Fans came in their numbers, while millions were glued to their TV sets when Romesh Kaluwitharana opened the innings with Sanath Jayasuriya in the mid 90’s. Little Kalu as he is fondly known in the commentary box brought about a new dimension to one day cricket. Kalu and Sanath played a pivotal role in Sri Lanka’s World Cup triumph in 1996. Behind the stumps he was a live wire, excellent hand-eye coordination, with an inborn talent to hit the ball out of the park is Kalu’s trade mark.
Q: – Kalu, since the World Cup is just 5 months away, and you played such a pivotal role in 1996, what is the advice that you would give our team who are in pursuit for the forthcoming big event?
A:-Take advantage of the home conditions and the support. We in 1996 had a great opportunity, playing against the Australians in their back yard, prior to the World Cup. It was a tough tour, but we took all the positives, and made it count. The current team has the talent and the potential to win the World Cup. They must enjoy each other’s company, play in unison, and instill the 3 “D” Dedication, Discipline, Determination. Incidentally I am happy our team has a similar opportunity that we had back in 1996, because they too will tour Australia. The Aussie series is testing, but the experience is priceless.
Q: – They say partnerships are made in heaven. Here on earth you and Sanath enjoyed a great partnership, what memories do carry with you of the good old days?
A: – It was a pleasure batting with Sanath. We had a great understanding, both on and off the field. I am proud that we brought in a new dimension to one day Cricket. I suppose many teams were taken on the back foot, initially because hitting over the top in the first 15 overs with the field restriction was new to the game. Yes Sanath and I took advantage and enjoyed while it lasted.
Q: – From a World class player to a “A” team national coach, how do you rate your new role?
A:-It is very different, I played competitive Cricket for over 2 decades, I got impatient I recon, when my bat didn’t meet the ball, but in my new role you need to be patient. Thank God by nature I have time for people, and this has helped me immensely as a coach. The “A” team is very different to a national outfit, man management is of paramount importance, and every single player is precious they have to be handled with great diplomacy, so I love what I am doing now.
Q: – Whom did you emulate as a player?
A: – To be honest you cannot emulate the greats. They are unique. I loved Vivian Richards; his hand-eye coordination was far beyond compare. I love the way the West Indians played their cricket in the yester year, I suppose psychologically their style played a big part in my Cricket.
Q: – You have a son does he posses the same passion and talent as you?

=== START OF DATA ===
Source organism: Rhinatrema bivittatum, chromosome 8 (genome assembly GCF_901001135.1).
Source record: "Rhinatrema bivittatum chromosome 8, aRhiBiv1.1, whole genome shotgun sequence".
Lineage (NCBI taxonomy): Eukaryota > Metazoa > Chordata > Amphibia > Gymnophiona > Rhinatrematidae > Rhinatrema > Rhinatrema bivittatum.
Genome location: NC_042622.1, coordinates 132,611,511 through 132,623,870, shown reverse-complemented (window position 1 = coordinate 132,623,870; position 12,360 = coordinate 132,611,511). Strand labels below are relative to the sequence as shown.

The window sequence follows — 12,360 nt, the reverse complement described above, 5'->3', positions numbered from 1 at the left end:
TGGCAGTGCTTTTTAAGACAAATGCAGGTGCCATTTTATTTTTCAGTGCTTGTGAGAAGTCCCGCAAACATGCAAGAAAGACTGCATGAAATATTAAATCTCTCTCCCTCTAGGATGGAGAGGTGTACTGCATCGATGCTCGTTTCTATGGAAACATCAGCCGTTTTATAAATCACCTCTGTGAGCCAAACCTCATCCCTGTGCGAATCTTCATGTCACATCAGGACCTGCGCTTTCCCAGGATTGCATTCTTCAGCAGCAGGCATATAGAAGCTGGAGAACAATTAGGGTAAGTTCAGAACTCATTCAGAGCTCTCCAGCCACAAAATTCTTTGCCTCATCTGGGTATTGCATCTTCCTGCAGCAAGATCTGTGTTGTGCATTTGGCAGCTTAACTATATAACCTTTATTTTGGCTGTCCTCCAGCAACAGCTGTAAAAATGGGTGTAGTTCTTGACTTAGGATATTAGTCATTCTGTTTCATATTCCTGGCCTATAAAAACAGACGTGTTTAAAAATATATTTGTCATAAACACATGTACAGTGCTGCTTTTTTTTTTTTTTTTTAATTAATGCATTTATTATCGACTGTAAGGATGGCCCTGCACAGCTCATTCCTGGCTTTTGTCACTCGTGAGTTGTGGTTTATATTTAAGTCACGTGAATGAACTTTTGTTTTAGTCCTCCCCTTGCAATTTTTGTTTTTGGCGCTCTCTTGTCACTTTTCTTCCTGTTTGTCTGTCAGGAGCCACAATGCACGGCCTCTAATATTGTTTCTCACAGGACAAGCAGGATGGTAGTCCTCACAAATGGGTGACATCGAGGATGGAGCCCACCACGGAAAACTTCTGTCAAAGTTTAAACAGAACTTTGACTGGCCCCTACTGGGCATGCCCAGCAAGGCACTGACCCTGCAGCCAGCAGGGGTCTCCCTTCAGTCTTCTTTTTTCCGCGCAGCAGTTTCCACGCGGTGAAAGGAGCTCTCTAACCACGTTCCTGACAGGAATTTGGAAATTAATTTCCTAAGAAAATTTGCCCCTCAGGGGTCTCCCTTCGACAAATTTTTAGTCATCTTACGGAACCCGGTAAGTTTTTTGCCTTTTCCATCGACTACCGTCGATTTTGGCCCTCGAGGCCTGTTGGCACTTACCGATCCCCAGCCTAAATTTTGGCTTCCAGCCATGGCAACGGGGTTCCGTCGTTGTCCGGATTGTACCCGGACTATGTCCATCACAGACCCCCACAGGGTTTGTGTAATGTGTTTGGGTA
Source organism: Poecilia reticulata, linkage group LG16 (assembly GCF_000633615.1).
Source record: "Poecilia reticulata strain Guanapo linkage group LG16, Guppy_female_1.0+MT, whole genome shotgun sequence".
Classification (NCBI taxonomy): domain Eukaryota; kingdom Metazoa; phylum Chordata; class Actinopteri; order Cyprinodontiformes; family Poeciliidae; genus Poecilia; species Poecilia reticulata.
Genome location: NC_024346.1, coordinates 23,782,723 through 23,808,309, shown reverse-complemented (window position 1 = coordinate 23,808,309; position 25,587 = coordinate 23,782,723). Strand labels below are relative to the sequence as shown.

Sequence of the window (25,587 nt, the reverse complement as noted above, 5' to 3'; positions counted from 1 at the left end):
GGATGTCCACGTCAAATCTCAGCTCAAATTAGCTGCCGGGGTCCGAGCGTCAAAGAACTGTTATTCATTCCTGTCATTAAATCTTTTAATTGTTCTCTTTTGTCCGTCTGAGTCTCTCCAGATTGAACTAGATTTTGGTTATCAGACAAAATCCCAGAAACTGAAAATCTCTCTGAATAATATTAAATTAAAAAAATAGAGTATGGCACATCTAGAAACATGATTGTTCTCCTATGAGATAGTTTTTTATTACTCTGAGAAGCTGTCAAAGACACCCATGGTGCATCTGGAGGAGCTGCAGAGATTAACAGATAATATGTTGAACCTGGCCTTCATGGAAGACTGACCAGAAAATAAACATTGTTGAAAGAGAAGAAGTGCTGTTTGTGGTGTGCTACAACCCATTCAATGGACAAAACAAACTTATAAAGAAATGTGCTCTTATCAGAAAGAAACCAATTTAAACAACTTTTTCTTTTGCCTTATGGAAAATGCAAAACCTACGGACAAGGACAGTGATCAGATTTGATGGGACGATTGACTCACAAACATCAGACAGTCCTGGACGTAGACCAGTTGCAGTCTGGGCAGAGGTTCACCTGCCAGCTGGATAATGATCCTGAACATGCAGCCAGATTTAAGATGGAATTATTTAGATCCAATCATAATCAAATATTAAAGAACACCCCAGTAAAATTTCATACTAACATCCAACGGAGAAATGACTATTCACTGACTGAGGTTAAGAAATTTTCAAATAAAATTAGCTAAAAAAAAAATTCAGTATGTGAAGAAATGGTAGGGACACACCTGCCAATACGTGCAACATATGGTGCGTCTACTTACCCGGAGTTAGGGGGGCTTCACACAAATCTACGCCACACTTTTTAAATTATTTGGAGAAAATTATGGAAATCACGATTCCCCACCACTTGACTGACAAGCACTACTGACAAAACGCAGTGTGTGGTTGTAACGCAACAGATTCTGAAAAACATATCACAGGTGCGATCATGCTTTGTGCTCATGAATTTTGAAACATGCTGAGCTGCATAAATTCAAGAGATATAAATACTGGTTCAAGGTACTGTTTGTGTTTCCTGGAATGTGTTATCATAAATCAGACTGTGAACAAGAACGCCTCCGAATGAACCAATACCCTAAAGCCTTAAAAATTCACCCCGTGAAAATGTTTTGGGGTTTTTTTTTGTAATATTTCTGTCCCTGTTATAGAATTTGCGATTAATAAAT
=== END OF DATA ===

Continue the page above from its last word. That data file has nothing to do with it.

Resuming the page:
A:- When he was a kid, I think he got bored watching me play so much Cricket. I as a parent will not force him to emulate me that’s unfair by the child, well things have changed now, the passion is growing in him. Hopefully he will cotton onto the game, but I like to see him grow in stature in terms of education, and family values.
Q:- How do you rate our “A” team ?
A:- We are not short of talent. Many of the youngsters will reach the top. We have some very good batsmen second to none, but in modern day cricket, producing genuine all rounder’s is the norm. I also concentrate on their fielding. To be competitive in the international arena, fielding does play a big role.
Q:- As the “A” team coach it is unfair for me to ask you to single out an individual or individual’s as future hopefuls, but can you tell me the potential on the whole?
A:- I am sure that the back bench for the national team is strong. We have replacements, so that’s good news, what these boys need is the experience in playing against the big boys. I am thankful to the current administration; they have given us a great gateway, with plenty of international exposure, so from view point the future looks bright.
Q:- Do you as a coach put emphasis on sound technique ?
A:- Basics are very important. Once you have your basics right, improvisation will come with experience. I as a coach will never interfere with a young man’s natural ability, because the stroke or the delivery stride for that matter can be un-orthodox, if it is result oriented why not.
Q:- I hear that you have invested in hospitality trade, what made you take that decision?
A:- Brian, I have travelled round the World. To me I have never seen a country as beautiful in nature as Sri Lanka. I want to give an opportunity for the tourist to not only enjoy our inborn hospitality but also our scenic beauty. We have so much of potential in tourism; I want to play a small role in terms of development, so that Sri Lanka will be in the World map as a premier tourist destination.
Q:- Tell me about Kalu’s hide out ?
A:- It is unique. The hideout is situated at Udawalawe, its eco friendly, with all the luxuries. It is a great concept, because it resembles a boutique hotel, with an excellent swimming pool, comfortable rooms, healthy food, natural beauty, fresh air and freedom to walk and enjoy God’s gift to man, in other words away from our busy city life.
Q:- Finally what are you views of our new stadium coming up in Sooriyawewa ?
A:- I love the venue. It is a unique concept. The ground will grow in stature, with all the development taking shape at Hambantota. We have an airport, a port, the roads are fantastic, mark my word Sooriyawewa will be a Cricket hub. The ground will be amongst the best in the subcontinent. Also remember, most of our Cricketers hail from rural areas, hence this concept will add a lot of value to outstation Cricketers.
Interviewed by Brian Thomas – Media Manager SLC